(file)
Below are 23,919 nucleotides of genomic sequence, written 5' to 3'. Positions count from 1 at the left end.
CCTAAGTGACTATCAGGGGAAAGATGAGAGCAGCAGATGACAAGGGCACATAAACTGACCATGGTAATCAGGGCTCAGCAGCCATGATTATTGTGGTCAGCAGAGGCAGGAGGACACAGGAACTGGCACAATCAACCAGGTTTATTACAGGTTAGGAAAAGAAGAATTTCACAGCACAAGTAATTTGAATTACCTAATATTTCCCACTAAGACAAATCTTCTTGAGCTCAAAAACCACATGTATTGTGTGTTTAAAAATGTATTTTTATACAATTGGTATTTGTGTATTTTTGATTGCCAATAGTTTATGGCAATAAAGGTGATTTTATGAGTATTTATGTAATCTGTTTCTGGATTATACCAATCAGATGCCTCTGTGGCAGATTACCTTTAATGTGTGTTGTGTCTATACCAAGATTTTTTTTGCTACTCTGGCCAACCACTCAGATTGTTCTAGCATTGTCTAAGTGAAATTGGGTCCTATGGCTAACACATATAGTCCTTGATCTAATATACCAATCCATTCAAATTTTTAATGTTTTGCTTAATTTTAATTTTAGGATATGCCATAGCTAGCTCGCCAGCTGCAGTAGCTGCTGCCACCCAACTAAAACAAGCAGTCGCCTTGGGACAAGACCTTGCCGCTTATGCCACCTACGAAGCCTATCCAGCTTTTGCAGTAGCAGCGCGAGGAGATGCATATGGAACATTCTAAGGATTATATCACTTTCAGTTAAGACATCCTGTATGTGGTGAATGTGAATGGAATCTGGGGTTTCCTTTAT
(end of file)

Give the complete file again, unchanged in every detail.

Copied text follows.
Below are 23,919 nucleotides of genomic sequence, written 5' to 3'. Positions count from 1 at the left end.
CCTAAGTGACTATCAGGGGAAAGATGAGAGCAGCAGATGACAAGGGCACATAAACTGACCATGGTAATCAGGGCTCAGCAGCCATGATTATTGTGGTCAGCAGAGGCAGGAGGACACAGGAACTGGCACAATCAACCAGGTTTATTACAGGTTAGGAAAAGAAGAATTTCACAGCACAAGTAATTTGAATTACCTAATATTTCCCACTAAGACAAATCTTCTTGAGCTCAAAAACCACATGTATTGTGTGTTTAAAAATGTATTTTTATACAATTGGTATTTGTGTATTTTTGATTGCCAATAGTTTATGGCAATAAAGGTGATTTTATGAGTATTTATGTAATCTGTTTCTGGATTATACCAATCAGATGCCTCTGTGGCAGATTACCTTTAATGTGTGTTGTGTCTATACCAAGATTTTTTTTGCTACTCTGGCCAACCACTCAGATTGTTCTAGCATTGTCTAAGTGAAATTGGGTCCTATGGCTAACACATATAGTCCTTGATCTAATATACCAATCCATTCAAATTTTTAATGTTTTGCTTAATTTTAATTTTAGGATATGCCATAGCTAGCTCGCCAGCTGCAGTAGCTGCTGCCACCCAACTAAAACAAGCAGTCGCCTTGGGACAAGACCTTGCCGCTTATGCCACCTACGAAGCCTATCCAGCTTTTGCAGTAGCAGCGCGAGGAGATGCATATGGAACATTCTAAGGATTATATCACTTTCAGTTAAGACATCCTGTATGTGGTGAATGTGAATGGAATCTGGGGTTTCCTTTAT